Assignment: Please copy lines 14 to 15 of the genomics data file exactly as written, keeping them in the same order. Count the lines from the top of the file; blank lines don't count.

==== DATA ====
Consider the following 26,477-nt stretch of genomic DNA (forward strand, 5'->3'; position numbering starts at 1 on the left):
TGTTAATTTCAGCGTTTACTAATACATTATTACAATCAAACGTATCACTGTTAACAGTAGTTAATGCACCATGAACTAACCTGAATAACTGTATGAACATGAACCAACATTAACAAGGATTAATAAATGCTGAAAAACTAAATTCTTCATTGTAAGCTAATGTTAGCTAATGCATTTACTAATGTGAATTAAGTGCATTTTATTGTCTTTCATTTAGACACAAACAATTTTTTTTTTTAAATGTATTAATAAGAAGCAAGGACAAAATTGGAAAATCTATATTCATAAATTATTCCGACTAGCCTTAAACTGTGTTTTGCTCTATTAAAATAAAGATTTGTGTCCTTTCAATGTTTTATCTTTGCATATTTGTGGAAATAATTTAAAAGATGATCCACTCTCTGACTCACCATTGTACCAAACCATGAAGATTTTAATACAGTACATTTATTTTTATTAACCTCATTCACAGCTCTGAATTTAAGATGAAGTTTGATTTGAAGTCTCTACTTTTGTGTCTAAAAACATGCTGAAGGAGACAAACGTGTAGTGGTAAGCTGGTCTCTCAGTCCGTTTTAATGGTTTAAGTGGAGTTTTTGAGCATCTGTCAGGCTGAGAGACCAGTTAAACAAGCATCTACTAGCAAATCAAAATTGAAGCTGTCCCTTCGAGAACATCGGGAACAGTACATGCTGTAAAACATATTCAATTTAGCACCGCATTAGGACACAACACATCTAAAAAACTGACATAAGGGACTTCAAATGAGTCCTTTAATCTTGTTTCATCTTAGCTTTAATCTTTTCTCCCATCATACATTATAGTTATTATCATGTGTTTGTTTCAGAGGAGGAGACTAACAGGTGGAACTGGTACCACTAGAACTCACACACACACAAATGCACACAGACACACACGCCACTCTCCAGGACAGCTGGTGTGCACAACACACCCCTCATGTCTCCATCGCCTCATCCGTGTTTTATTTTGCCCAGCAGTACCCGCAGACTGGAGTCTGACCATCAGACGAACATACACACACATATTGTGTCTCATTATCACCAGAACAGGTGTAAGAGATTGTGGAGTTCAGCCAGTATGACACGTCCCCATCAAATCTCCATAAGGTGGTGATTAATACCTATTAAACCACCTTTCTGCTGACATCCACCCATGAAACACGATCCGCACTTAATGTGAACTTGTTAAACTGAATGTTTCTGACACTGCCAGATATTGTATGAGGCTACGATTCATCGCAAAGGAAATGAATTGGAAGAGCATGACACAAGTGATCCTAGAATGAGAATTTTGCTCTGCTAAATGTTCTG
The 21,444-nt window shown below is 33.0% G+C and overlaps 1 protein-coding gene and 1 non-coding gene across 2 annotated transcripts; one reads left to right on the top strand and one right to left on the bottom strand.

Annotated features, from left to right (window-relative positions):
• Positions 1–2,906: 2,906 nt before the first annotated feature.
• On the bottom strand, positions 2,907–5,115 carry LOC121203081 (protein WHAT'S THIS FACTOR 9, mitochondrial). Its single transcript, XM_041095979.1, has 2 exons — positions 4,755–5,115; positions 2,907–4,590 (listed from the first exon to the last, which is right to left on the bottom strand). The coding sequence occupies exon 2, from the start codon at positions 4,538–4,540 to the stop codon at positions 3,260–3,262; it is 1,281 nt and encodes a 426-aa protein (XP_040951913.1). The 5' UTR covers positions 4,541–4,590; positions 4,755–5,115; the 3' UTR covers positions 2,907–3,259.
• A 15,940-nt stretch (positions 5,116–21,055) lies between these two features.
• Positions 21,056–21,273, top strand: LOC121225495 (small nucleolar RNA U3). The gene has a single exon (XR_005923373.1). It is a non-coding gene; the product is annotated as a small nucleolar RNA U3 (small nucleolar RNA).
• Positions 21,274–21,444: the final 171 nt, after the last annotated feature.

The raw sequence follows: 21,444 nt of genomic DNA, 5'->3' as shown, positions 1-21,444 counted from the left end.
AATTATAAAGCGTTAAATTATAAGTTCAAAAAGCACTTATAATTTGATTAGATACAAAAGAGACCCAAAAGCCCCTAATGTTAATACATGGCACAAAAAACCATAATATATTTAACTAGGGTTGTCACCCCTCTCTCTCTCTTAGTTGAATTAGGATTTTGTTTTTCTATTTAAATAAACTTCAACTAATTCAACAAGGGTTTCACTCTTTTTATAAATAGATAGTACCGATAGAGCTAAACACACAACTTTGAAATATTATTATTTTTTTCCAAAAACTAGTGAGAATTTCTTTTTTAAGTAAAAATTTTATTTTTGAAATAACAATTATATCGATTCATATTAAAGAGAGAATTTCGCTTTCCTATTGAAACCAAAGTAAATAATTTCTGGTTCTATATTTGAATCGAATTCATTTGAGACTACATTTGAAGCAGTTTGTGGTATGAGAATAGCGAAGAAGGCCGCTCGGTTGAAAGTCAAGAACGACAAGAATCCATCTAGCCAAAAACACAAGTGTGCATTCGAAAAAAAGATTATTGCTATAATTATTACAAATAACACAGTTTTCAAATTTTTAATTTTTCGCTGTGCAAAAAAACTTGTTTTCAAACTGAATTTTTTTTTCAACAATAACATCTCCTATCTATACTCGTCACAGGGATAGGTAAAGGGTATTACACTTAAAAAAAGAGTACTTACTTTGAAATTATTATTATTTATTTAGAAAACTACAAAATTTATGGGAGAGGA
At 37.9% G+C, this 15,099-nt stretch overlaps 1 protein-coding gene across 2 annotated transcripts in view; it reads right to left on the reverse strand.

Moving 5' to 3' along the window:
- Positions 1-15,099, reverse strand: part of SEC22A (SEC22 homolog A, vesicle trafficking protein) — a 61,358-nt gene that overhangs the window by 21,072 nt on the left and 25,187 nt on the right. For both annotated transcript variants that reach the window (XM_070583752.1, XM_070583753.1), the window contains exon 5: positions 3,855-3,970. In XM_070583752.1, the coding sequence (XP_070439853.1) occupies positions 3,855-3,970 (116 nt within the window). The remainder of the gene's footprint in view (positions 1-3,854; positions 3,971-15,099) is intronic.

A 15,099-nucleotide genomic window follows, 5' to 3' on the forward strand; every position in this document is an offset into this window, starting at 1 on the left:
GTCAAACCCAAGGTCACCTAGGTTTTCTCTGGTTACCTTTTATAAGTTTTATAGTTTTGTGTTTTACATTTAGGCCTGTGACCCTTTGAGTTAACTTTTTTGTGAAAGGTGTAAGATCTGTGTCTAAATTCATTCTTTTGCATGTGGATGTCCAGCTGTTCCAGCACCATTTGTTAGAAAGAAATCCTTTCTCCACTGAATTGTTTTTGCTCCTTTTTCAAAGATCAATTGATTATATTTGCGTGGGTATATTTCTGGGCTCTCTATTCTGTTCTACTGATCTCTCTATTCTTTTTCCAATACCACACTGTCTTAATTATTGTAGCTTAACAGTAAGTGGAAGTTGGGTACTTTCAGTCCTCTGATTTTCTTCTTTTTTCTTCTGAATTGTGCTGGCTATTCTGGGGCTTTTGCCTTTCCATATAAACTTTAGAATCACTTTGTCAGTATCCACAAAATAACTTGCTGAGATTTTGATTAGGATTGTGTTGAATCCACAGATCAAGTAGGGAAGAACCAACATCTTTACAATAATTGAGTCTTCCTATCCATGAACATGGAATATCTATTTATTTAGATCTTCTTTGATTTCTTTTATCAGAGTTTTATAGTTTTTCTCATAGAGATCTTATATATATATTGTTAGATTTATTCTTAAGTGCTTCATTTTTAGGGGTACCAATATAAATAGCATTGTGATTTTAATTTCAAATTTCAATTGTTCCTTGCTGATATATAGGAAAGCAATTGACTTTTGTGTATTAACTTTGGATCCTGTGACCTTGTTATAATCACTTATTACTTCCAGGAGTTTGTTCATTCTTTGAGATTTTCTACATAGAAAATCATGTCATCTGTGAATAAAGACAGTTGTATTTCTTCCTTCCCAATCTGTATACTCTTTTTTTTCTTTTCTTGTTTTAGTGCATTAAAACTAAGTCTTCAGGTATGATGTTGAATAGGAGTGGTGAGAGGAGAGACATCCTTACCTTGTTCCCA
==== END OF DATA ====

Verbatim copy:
- Positions 1-15,099, reverse strand: part of SEC22A (SEC22 homolog A, vesicle trafficking protein) — a 61,358-nt gene that overhangs the window by 21,072 nt on the left and 25,187 nt on the right. For both annotated transcript variants that reach the window (XM_070583752.1, XM_070583753.1), the window contains exon 5: positions 3,855-3,970. In XM_070583752.1, the coding sequence (XP_070439853.1) occupies positions 3,855-3,970 (116 nt within the window). The remainder of the gene's footprint in view (positions 1-3,854; positions 3,971-15,099) is intronic.

A 15,099-nucleotide genomic window follows, 5' to 3' on the forward strand; every position in this document is an offset into this window, starting at 1 on the left: